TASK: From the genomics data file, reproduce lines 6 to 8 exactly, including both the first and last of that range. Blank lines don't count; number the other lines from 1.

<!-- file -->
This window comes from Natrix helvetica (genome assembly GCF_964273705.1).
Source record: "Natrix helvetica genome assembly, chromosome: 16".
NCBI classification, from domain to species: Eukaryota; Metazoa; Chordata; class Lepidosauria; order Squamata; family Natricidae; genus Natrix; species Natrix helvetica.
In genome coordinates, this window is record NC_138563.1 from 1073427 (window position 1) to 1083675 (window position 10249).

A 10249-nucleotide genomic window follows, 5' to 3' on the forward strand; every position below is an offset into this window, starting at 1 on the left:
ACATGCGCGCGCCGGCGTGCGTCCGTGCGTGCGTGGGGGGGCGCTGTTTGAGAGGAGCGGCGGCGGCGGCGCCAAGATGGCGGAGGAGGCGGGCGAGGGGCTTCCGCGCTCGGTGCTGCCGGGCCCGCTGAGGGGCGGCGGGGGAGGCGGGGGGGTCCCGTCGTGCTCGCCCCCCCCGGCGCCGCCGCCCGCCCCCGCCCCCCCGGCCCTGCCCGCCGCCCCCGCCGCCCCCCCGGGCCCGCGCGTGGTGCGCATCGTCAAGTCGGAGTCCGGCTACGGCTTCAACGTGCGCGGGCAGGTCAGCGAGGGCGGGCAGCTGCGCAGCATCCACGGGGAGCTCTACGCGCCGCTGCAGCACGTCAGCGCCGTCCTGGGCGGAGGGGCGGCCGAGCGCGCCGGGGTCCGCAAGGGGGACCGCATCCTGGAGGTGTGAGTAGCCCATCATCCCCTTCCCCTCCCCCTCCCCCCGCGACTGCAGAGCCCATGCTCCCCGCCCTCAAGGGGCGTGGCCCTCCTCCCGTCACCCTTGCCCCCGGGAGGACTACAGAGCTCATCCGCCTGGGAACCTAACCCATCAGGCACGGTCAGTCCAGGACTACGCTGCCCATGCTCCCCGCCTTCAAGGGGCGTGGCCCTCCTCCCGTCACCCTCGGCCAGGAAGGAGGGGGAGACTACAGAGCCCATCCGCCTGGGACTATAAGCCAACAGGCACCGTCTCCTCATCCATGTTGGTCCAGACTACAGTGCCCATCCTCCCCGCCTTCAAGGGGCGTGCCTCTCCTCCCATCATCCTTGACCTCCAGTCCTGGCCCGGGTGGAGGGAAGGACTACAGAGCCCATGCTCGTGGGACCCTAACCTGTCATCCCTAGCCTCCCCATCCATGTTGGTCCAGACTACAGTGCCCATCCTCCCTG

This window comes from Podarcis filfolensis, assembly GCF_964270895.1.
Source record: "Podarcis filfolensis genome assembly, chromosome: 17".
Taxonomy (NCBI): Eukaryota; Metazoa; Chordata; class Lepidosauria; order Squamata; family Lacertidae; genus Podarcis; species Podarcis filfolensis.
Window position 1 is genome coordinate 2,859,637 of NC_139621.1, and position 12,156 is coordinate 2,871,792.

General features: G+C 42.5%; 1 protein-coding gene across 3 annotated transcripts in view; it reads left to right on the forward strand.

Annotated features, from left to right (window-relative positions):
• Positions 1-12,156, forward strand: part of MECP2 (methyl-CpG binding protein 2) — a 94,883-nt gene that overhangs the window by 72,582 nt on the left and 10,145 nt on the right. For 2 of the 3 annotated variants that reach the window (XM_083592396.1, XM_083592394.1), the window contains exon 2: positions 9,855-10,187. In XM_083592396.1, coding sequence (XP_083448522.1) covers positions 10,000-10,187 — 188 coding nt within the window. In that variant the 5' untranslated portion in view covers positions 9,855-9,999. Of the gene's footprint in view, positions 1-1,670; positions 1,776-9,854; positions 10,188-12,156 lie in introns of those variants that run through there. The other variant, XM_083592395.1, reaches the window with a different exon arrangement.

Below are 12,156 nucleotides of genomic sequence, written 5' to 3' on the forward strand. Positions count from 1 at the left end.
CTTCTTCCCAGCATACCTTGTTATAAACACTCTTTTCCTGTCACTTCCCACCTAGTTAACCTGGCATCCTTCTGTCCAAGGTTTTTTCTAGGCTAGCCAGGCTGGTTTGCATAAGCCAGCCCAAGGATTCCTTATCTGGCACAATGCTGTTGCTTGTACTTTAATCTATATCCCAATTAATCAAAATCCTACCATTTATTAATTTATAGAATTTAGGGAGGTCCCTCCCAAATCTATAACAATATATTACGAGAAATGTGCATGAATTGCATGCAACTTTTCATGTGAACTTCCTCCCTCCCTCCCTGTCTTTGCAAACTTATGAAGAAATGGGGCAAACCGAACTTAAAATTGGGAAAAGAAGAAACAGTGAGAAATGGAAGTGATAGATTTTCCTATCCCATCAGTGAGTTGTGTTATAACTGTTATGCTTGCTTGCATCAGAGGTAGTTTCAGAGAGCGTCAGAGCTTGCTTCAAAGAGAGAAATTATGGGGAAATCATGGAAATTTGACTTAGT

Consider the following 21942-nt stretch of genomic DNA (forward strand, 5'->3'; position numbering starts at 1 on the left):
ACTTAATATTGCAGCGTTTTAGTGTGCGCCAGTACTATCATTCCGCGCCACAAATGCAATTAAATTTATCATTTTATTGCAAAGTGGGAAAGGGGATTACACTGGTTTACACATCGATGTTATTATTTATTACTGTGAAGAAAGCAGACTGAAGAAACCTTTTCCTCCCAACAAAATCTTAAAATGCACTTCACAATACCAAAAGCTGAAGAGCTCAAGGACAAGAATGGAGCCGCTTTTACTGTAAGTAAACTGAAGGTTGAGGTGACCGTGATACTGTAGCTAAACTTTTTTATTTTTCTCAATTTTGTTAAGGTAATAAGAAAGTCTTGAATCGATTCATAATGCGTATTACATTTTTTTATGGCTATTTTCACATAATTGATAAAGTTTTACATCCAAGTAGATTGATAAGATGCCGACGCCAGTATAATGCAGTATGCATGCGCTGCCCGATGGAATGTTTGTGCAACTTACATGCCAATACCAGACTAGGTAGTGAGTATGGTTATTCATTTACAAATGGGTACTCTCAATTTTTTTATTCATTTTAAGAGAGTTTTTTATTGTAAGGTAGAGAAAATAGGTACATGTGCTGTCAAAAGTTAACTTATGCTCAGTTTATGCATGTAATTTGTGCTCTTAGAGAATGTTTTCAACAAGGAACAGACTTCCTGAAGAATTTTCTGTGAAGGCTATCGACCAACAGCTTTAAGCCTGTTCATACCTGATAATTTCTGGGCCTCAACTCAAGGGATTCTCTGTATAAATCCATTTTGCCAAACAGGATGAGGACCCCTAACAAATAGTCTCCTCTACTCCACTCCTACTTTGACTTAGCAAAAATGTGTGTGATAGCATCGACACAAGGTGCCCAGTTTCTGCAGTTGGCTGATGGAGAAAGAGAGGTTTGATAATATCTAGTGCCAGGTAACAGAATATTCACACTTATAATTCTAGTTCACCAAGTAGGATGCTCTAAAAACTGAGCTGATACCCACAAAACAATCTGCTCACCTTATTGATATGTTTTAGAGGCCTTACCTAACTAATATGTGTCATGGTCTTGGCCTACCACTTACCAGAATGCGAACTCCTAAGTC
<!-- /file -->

ACATGCGCGCGCCGGCGTGCGTCCGTGCGTGCGTGGGGGGGCGCTGTTTGAGAGGAGCGGCGGCGGCGGCGCCAAGATGGCGGAGGAGGCGGGCGAGGGGCTTCCGCGCTCGGTGCTGCCGGGCCCGCTGAGGGGCGGCGGGGGAGGCGGGGGGGTCCCGTCGTGCTCGCCCCCCCCGGCGCCGCCGCCCGCCCCCGCCCCCCCGGCCCTGCCCGCCGCCCCCGCCGCCCCCCCGGGCCCGCGCGTGGTGCGCATCGTCAAGTCGGAGTCCGGCTACGGCTTCAACGTGCGCGGGCAGGTCAGCGAGGGCGGGCAGCTGCGCAGCATCCACGGGGAGCTCTACGCGCCGCTGCAGCACGTCAGCGCCGTCCTGGGCGGAGGGGCGGCCGAGCGCGCCGGGGTCCGCAAGGGGGACCGCATCCTGGAGGTGTGAGTAGCCCATCATCCCCTTCCCCTCCCCCTCCCCCCGCGACTGCAGAGCCCATGCTCCCCGCCCTCAAGGGGCGTGGCCCTCCTCCCGTCACCCTTGCCCCCGGGAGGACTACAGAGCTCATCCGCCTGGGAACCTAACCCATCAGGCACGGTCAGTCCAGGACTACGCTGCCCATGCTCCCCGCCTTCAAGGGGCGTGGCCCTCCTCCCGTCACCCTCGGCCAGGAAGGAGGGGGAGACTACAGAGCCCATCCGCCTGGGACTATAAGCCAACAGGCACCGTCTCCTCATCCATGTTGGTCCAGACTACAGTGCCCATCCTCCCCGCCTTCAAGGGGCGTGCCTCTCCTCCCATCATCCTTGACCTCCAGTCCTGGCCCGGGTGGAGGGAAGGACTACAGAGCCCATGCTCGTGGGACCCTAACCTGTCATCCCTAGCCTCCCCATCCATGTTGGTCCAGACTACAGTGCCCATCCTCCCTG

This window comes from Podarcis filfolensis, assembly GCF_964270895.1.
Source record: "Podarcis filfolensis genome assembly, chromosome: 17".